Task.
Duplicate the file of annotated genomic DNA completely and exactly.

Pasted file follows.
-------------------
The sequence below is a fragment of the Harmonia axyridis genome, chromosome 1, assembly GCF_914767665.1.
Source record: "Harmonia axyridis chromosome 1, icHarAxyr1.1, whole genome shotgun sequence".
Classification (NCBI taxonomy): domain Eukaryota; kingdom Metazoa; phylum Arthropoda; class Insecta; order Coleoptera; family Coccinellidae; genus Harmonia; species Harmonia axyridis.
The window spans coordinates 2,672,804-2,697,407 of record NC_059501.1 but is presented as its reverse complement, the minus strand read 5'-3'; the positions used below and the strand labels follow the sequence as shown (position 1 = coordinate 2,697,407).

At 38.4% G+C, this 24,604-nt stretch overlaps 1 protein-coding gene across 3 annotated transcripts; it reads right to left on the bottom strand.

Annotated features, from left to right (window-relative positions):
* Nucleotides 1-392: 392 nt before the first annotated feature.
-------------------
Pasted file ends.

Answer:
The sequence below is a fragment of the Harmonia axyridis genome, chromosome 1, assembly GCF_914767665.1.
Source record: "Harmonia axyridis chromosome 1, icHarAxyr1.1, whole genome shotgun sequence".
Classification (NCBI taxonomy): domain Eukaryota; kingdom Metazoa; phylum Arthropoda; class Insecta; order Coleoptera; family Coccinellidae; genus Harmonia; species Harmonia axyridis.
The window spans coordinates 2,672,804-2,697,407 of record NC_059501.1 but is presented as its reverse complement, the minus strand read 5'-3'; the positions used below and the strand labels follow the sequence as shown (position 1 = coordinate 2,697,407).

At 38.4% G+C, this 24,604-nt stretch overlaps 1 protein-coding gene across 3 annotated transcripts; it reads right to left on the bottom strand.

Annotated features, from left to right (window-relative positions):
* Nucleotides 1-392: 392 nt before the first annotated feature.